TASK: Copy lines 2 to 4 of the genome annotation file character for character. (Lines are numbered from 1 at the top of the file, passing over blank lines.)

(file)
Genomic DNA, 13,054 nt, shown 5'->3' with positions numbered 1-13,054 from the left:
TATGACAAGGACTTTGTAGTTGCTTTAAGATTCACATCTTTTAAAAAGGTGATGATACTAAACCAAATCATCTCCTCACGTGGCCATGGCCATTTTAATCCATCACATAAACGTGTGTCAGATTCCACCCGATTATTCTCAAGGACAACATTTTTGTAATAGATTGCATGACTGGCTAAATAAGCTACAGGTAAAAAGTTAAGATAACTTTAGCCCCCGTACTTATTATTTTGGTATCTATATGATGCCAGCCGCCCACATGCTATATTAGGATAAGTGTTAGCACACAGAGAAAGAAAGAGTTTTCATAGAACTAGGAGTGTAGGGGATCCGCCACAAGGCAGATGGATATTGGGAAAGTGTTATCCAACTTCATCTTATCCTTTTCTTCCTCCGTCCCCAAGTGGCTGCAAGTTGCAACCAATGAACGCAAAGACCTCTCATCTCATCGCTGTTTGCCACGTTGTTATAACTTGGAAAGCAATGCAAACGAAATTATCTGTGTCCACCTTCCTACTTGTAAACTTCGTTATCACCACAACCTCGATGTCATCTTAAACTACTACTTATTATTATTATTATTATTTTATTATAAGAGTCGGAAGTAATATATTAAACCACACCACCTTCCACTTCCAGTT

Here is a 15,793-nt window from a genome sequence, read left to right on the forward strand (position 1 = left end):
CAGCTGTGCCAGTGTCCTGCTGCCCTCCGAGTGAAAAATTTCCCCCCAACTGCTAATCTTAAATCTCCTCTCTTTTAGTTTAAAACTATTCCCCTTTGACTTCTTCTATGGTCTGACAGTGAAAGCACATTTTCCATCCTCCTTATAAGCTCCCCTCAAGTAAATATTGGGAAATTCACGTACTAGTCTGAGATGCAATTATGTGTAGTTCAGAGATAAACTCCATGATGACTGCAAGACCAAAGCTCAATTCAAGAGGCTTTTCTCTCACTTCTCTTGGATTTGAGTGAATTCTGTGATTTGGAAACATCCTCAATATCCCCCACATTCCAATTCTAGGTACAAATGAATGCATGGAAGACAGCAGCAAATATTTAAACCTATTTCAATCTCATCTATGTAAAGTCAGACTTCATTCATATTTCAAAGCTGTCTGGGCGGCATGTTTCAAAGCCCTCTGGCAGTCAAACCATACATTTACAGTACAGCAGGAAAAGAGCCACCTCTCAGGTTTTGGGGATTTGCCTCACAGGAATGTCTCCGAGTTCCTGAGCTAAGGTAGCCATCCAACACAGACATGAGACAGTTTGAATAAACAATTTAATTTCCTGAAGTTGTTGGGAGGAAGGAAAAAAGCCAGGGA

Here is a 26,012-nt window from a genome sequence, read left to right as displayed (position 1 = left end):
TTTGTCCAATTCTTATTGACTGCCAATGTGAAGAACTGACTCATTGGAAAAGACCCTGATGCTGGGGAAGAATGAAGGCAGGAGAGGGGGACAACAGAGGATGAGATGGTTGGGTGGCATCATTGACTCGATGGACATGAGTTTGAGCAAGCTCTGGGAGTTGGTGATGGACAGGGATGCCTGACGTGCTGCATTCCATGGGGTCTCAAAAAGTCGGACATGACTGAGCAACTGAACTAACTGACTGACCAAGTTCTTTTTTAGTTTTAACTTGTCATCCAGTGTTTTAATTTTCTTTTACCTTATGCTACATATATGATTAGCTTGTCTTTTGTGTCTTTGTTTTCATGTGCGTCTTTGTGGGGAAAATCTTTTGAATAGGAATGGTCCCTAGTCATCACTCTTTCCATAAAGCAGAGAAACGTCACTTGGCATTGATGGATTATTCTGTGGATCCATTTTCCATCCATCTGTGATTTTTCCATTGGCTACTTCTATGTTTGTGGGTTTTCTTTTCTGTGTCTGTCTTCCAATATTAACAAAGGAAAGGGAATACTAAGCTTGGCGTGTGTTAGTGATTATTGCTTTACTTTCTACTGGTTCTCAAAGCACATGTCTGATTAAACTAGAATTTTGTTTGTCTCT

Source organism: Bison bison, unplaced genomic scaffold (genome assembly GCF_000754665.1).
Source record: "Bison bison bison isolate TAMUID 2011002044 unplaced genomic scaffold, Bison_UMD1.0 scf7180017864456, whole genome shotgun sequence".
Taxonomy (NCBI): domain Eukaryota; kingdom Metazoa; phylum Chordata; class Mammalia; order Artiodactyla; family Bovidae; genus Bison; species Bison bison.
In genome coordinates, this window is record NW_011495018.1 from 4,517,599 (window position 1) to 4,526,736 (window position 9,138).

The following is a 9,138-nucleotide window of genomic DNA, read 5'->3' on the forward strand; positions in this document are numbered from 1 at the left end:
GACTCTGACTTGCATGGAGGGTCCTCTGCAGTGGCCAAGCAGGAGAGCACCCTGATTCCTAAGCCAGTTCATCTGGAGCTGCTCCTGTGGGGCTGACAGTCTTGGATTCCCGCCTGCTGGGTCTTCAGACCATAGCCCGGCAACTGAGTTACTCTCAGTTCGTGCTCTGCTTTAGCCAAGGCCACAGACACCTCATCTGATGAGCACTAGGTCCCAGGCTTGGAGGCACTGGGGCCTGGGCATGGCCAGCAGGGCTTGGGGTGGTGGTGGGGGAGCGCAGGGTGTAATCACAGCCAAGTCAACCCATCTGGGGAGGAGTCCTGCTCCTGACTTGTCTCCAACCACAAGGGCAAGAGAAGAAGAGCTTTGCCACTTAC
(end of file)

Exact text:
TATGACAAGGACTTTGTAGTTGCTTTAAGATTCACATCTTTTAAAAAGGTGATGATACTAAACCAAATCATCTCCTCACGTGGCCATGGCCATTTTAATCCATCACATAAACGTGTGTCAGATTCCACCCGATTATTCTCAAGGACAACATTTTTGTAATAGATTGCATGACTGGCTAAATAAGCTACAGGTAAAAAGTTAAGATAACTTTAGCCCCCGTACTTATTATTTTGGTATCTATATGATGCCAGCCGCCCACATGCTATATTAGGATAAGTGTTAGCACACAGAGAAAGAAAGAGTTTTCATAGAACTAGGAGTGTAGGGGATCCGCCACAAGGCAGATGGATATTGGGAAAGTGTTATCCAACTTCATCTTATCCTTTTCTTCCTCCGTCCCCAAGTGGCTGCAAGTTGCAACCAATGAACGCAAAGACCTCTCATCTCATCGCTGTTTGCCACGTTGTTATAACTTGGAAAGCAATGCAAACGAAATTATCTGTGTCCACCTTCCTACTTGTAAACTTCGTTATCACCACAACCTCGATGTCATCTTAAACTACTACTTATTATTATTATTATTATTTTATTATAAGAGTCGGAAGTAATATATTAAACCACACCACCTTCCACTTCCAGTT

Here is a 15,793-nt window from a genome sequence, read left to right on the forward strand (position 1 = left end):
CAGCTGTGCCAGTGTCCTGCTGCCCTCCGAGTGAAAAATTTCCCCCCAACTGCTAATCTTAAATCTCCTCTCTTTTAGTTTAAAACTATTCCCCTTTGACTTCTTCTATGGTCTGACAGTGAAAGCACATTTTCCATCCTCCTTATAAGCTCCCCTCAAGTAAATATTGGGAAATTCACGTACTAGTCTGAGATGCAATTATGTGTAGTTCAGAGATAAACTCCATGATGACTGCAAGACCAAAGCTCAATTCAAGAGGCTTTTCTCTCACTTCTCTTGGATTTGAGTGAATTCTGTGATTTGGAAACATCCTCAATATCCCCCACATTCCAATTCTAGGTACAAATGAATGCATGGAAGACAGCAGCAAATATTTAAACCTATTTCAATCTCATCTATGTAAAGTCAGACTTCATTCATATTTCAAAGCTGTCTGGGCGGCATGTTTCAAAGCCCTCTGGCAGTCAAACCATACATTTACAGTACAGCAGGAAAAGAGCCACCTCTCAGGTTTTGGGGATTTGCCTCACAGGAATGTCTCCGAGTTCCTGAGCTAAGGTAGCCATCCAACACAGACATGAGACAGTTTGAATAAACAATTTAATTTCCTGAAGTTGTTGGGAGGAAGGAAAAAAGCCAGGGA